When Man’s Best Friend Bites
National trends and implications for dog owners and insurers on strict liability, breed bans, insurance mandates, and exclusions.
"Boys Arrested in Pit Bull Attack.” “Baby Killed by Pit Bull.” “Death Row Dog Denied Clemency.” “Blind Girl Reunited with Stolen Pit Bull Therapy Dog.” “Pit Bulls Used as Service Dogs for Wounded Veterans.” These seemingly irreconcilable headlines reflect the long-standing controversy about pit bulls in the U.S.
America’s love affair with animals is growing. According to the American Pet Products Association 2011-2012 National Pet Owners Survey, there are approximately 78.2 million dogs owned in the U.S., with 39 percent of U.S. households owning at least one dog. While dog ownership is on the rise, there is a growing tension about the costs and risks associated with their behavior.
In 2009, the Centers for Disease Control and Prevention (CDC) estimated that 4.5 million people are bitten by dogs every year. Almost one in five of those who are bitten require medical attention. In 2006, the CDC estimated that more than 31,000 people underwent reconstructive surgery as a result of being bitten by dogs.
What are the costs of these injuries? According to the Insurance Information Institute, there were 16,292 dog bite claims in 2011, with an average claims cost of $26,396. Dog bites reportedly accounted for more than one-third of homeowners’ insurance liability claims dollars paid out in 2011, costing nearly $479 million. The largest writer of homeowners’ insurance in the U.S. reportedly paid out more than $109 million as a result of its nearly 3,800 dog bite claims in 2011.
Some studies purportedly show that the type of dog commonly referred to as a pit bull is more vicious, aggressive, and likely to bite humans than other types of dogs. However, those studies have been challenged primarily on the basis that the underlying data is unreliable.
Proper identification of the breed is just one of the issues that make it difficult to obtain reliable data about the association of a particular breed with a propensity to bite humans. Many dog-bite studies rely on visual identification of the breed, which is considered by many experts to be unreliable. Although canine DNA testing is becoming widely available at a reasonable cost, its accuracy also has been questioned.
To further complicate matters, there does not appear to be any consensus about what a pit bull actually is. The American Kennel Club (AKC) recognizes the American Staffordshire Terrier and the Staffordshire Bull Terrier, but not the American Pit Bull Terrier. The United Kennel Club (UKC) recognizes the American Pit Bull Terrier and the Staffordshire Bull Terrier, but not the American Staffordshire Terrier. There is no AKC or UKC-standard breed called “pit bull” or “pit bull terrier.” Moreover, to qualify as a member of a recognized breed, the dog must be registered and have its pedigree certified.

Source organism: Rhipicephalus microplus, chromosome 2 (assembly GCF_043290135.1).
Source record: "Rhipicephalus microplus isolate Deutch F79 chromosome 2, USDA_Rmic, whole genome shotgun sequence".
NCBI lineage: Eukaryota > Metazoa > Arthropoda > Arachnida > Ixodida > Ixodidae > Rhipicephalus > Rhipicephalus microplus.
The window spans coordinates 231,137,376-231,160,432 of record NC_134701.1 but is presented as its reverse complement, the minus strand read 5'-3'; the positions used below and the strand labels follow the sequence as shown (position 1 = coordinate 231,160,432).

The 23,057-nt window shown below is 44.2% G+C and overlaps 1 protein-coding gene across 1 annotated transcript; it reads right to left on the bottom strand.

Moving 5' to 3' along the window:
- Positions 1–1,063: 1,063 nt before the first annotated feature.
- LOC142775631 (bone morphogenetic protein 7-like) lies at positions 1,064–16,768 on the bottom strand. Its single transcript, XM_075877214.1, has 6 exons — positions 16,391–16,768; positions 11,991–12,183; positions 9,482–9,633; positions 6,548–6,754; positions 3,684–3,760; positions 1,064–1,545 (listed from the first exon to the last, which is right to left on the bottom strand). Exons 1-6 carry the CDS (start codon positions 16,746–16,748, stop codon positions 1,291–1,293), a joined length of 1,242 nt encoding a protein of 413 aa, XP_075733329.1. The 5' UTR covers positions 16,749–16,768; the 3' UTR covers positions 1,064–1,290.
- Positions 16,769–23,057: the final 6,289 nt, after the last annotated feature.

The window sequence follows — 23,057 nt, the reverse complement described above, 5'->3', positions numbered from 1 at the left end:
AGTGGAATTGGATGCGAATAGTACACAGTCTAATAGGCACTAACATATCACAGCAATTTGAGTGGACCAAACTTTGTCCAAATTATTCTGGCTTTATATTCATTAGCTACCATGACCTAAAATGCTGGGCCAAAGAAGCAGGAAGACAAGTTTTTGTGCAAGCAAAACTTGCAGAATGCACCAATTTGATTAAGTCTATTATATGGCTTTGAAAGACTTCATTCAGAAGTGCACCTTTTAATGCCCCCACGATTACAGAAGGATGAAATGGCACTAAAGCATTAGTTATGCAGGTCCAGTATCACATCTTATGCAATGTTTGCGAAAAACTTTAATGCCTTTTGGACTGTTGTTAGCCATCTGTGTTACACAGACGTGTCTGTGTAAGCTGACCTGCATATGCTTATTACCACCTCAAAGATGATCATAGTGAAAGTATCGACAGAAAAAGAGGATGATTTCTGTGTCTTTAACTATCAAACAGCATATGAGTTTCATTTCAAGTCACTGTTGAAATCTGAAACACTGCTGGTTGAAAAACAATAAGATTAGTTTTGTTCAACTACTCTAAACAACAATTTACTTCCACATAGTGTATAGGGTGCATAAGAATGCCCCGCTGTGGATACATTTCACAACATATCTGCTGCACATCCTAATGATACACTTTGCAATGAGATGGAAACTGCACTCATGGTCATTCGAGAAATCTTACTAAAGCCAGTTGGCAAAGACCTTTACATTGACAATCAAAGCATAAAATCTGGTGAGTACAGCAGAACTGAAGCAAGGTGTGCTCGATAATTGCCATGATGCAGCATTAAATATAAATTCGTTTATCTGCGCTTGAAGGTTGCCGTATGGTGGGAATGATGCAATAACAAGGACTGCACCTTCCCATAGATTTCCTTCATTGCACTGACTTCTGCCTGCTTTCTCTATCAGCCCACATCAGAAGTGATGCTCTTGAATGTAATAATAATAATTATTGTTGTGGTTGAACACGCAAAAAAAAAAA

Legislators have struggled with this issue when attempting to craft ordinances limiting ownership or possession of pit bulls. For example, Denver enacted an ordinance banning pit bulls, which were defined as American Pit Bull Terriers, American Staffordshire Terriers, Staffordshire Bull Terriers, “or any dog displaying the majority of physical traits of one of those breeds.”
The U.S. Court of Appeals for the 10th Circuit found this language unconstitutionally vague (Dias v. City and County of Denver, 2009). The Supreme Court of Iowa reached a similar result, rejecting as unconstitutionally vague an ordinance that defined pit bulls as “dogs generally known by ordinary persons” as pit bulls (Am. Dog Owners Ass’n, Inc. v. City of Des Moines, 1991).
In April 2012, , Maryland’s highest appellate court held in Tracey v. Solesky, a 4-3 decision, that owners of pit bulls and cross-bred pit bulls and other persons who have the right to control the dog’s presence on the premises where any attack occurs are strictly liable for injuries caused by the dog. This opinion was subsequently revised to eliminate any references to “cross-bred pit bulls.”
For the strict liability standard to apply, the plaintiff must provide the trial court with sufficient proof that the dog involved in the attack is a pit bull and that the defendant had actual or constructive knowledge that the dog is a pit bull. The court offered no guidance as to what would constitute “sufficient proof” as to the type of dog or the level of knowledge.
The court’s ruling eliminated a long-standing common law requirement that, for strict liability to attach, injured persons must prove that the dog had vicious propensities and that the dog’s owner or the owner’s landlord knew of such propensities. The court explained, “because of its aggressive and vicious nature and its capability to inflict serious and sometimes fatal injuries, pit bulls … are inherently dangerous.” Ironically, on Aug. 25, 2012, just days after the court reaffirmed its opinion, a Rottweiler made headlines when it broke loose from a leash at a Maryland farmers’ market and attacked a bystander.
The Tracey opinion generated significant controversy in Maryland, in part due to the significant repercussions for those who could potentially be held strictly liable under the new ruling. This turmoil prompted Maryland’s General Assembly to establish a task force and convene for a special session to consider proposals for legislation to ameliorate the impact of the court’s ruling.
A proposal to enact “breed-neutral” strict liability legislation was debated. Other proposals included legislation prohibiting any legal presumption that a dog is dangerous or potentially dangerous solely on the basis of its breed; requiring the use of a negligence standard without regard to breed in all civil dog-bite cases; and establishing that only persons who were responsible for negligently exercising control over a dog could potentially be held liable for injuries caused by the dog.
Legislators were unable to reach a consensus, and no formal action was taken on any of the proposed bills, but it is expected that Maryland’s General Assembly will revisit the issue in the 2013 session. In the meantime, a Maryland federal court will consider a constitutional challenge to the ruling, raised in a lawsuit filed by a pit-bull owning resident of an affordable housing co-op, Weigel v. State of Maryland and Armistead Homes Corporation.
Other Jurisdictions and “Dangerous” Dogs